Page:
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Parliamentary engagement, academics and ‘At risk: our creative future’

Dr Martin Smith

Visiting Fellow in Creative Industries, Goldsmiths, University of London

The report of the enquiry into the state of the UK’s creative industries entitled ‘At risk: our creative future’ ( which was published on 17th January by the Communications and Digital Committee of the House of Lords, raises a number of interesting questions about Parliamentary lobbying and the role of university academics in influencing public policy.  Leaving aside the hard-hitting nature of the report itself, four questions immediately come to mind.  First, who was engaged in making representations to the Committee and thus influencing its recommendations?  Second, is this kind of engagement generally effective?  Third, is it worth doing beyond consideration of direct political outcomes?  And, finally, will the representations prompted by this particular enquiry have any significant impact on government policy for the creative sector?

Who does it?

The report of the recent Lords enquiry is, in effect, a horizon scanning exercise on the future of the UK’s cultural sector and ‘creative industries’ and is monumentally ambitious, ranging in scope from IP protection and cultural exports to skills shortages and the impact of artificial intelligence on human creativity. The list of organisations which provided written evidence is instructive – a roll-call of the UK’s main creative sector trade associations, research entities and interest groups. The list includes pan-sector intermediary and research bodies (Creative UK and the UKRI-supported Policy and Evidence Centre (PEC) respectively), industry-specific trade representatives (for example the Design Council and the Advertising Association) as well as public funders (Arts Council England), training bodies (ScreenSkills) and one internet platform (Patreon).  Submissions from arts-heavy universities sit alongside others from research councils, individual academics and a prominent trade union (Equity).  The missing dimension in this panoply of representation is primarily financial and commercial: there are no submissions from banks, venture capitalists or other investment firms, for whom such activity is never an operational corporate priority in an arts-related or creative sector policy context. 

Parliamentary Select Committees usually take oral evidence based on the perceived quality of written submissions.  The most interesting (or perhaps opinionated) evidence providers are invited to be cross examined by members on the Parliamentary record.  This has become an important and competitive process for universities and academics within the framework of the ‘public engagement’ agenda (although few of us could ever compete dramatically with Ai-Da the robot artist who, accompanied by her developer Aidan Mellor, gave stunning ‘evidence’ to the Lords enquiry on 11th October 2022, a Parliamentary first).  Committees then draw on the written and oral evidence provided to them in making their analysis, reaching their conclusions and forming recommendations before sending their reports for official publication.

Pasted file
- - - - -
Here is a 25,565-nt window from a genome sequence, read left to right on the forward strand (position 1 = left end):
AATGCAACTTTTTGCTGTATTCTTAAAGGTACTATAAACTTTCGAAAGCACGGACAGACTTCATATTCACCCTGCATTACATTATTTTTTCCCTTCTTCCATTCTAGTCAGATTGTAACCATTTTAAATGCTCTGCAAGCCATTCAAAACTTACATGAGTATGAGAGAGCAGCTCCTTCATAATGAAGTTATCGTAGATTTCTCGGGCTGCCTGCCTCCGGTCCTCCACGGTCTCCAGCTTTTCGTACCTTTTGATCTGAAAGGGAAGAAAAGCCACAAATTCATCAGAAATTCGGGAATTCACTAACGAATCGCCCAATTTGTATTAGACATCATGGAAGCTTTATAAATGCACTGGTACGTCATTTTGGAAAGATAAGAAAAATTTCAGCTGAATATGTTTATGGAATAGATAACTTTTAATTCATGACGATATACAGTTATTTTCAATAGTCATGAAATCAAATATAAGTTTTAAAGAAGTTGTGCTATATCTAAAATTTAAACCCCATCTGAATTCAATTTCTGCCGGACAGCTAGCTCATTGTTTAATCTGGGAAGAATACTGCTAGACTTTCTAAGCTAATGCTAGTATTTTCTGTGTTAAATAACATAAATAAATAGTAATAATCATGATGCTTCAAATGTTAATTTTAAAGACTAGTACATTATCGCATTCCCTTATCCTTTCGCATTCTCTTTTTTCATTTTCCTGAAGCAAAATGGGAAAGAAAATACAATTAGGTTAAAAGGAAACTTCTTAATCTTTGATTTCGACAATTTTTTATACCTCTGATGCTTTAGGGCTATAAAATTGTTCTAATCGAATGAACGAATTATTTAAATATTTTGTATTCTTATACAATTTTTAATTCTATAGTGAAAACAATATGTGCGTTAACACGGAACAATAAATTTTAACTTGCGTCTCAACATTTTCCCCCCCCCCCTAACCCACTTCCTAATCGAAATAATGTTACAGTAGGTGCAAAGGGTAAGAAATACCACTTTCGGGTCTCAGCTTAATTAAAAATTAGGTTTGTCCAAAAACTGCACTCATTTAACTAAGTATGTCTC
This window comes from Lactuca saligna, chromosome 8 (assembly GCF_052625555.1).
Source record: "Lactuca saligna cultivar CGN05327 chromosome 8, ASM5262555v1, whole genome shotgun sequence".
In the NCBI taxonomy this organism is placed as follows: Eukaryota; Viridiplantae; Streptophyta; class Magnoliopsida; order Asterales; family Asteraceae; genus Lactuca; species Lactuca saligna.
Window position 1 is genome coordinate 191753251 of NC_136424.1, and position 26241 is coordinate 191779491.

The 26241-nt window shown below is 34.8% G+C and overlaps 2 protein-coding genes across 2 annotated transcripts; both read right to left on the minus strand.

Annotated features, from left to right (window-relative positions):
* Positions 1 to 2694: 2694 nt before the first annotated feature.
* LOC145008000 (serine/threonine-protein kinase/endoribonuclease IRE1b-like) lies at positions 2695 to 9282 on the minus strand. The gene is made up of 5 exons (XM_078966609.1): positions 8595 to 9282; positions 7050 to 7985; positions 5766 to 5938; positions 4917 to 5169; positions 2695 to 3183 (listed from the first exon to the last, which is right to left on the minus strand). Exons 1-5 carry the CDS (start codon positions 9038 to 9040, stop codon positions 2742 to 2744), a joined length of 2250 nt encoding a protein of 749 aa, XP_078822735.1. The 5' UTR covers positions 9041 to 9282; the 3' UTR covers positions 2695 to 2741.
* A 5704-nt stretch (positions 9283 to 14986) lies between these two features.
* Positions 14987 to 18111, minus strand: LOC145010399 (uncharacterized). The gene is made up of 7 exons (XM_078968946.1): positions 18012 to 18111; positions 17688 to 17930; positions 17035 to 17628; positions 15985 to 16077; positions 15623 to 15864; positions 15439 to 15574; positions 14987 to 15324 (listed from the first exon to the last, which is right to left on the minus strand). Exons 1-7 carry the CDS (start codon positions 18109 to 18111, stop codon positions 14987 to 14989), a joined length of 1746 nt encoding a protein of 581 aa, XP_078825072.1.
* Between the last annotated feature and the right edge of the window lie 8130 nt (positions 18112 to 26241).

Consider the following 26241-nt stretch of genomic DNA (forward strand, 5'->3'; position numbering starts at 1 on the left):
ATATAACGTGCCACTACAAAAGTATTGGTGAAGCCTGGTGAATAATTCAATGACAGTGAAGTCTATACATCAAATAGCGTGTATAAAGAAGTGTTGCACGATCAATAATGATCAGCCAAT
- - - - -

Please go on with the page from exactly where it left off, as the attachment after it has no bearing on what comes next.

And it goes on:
Is it effective?

An earlier generation of scholars in the disciplines of politics and public administration, with Professors Jeremy Richardson (Oxford) and the late Grant Jordan (Aberdeen) prominent amongst them, put the subject of ‘lobbying’ firmly on the academic map in the 1980s and 1990s, supported by the Political Studies Association and other professional associations and specialist journals.  

From a practitioner’s perspective (I previously worked as a Parliamentary lobbyist for the National Consumer Council and subsequently ran a commercial lobbying company), this issue of effectiveness nonetheless remains problematic.  The policy-influencing and legislative context is complex and highly variable depending on the specifics of election outcomes, voting numbers and control of Parliamentary business.  Crucial distinctions must be drawn between the purpose and processes of Public Bill Committees (in examining draft legislation) and Select Committees (in scrutinising the work of government), between primary and secondary legislation and between the procedures and debating styles of the two Houses of Parliament, which are quite different.   

Two general observations apply.  First, the high-minded pursuit of research-driven, evidence based policy-making remains an arena of intense frustration for academics, think tankers and other interest groups alike.  When it ‘works’ (which might crudely be expressed as excellent research plus high level lobbying delivers successful result/new intervention/change in the law) few experiences are more satisfying.  I’ve seen this at very close quarters on issues as diverse as unsafe imported childrens’ toys (banned by means of a Private Member’s Bill in 1986) and the introduction in finance legislation of the UK’s animation tax credit (in 2013, which staunched an exodus of British talent to Ireland and Canada).  But far more frequently such successful outcomes are not achieved for one or other of many reasons, including conflict with Treasury or Cabinet Office policy orthodoxy, poor tactics, wavering ministerial commitment, lack of Parliamentary time and filibustering.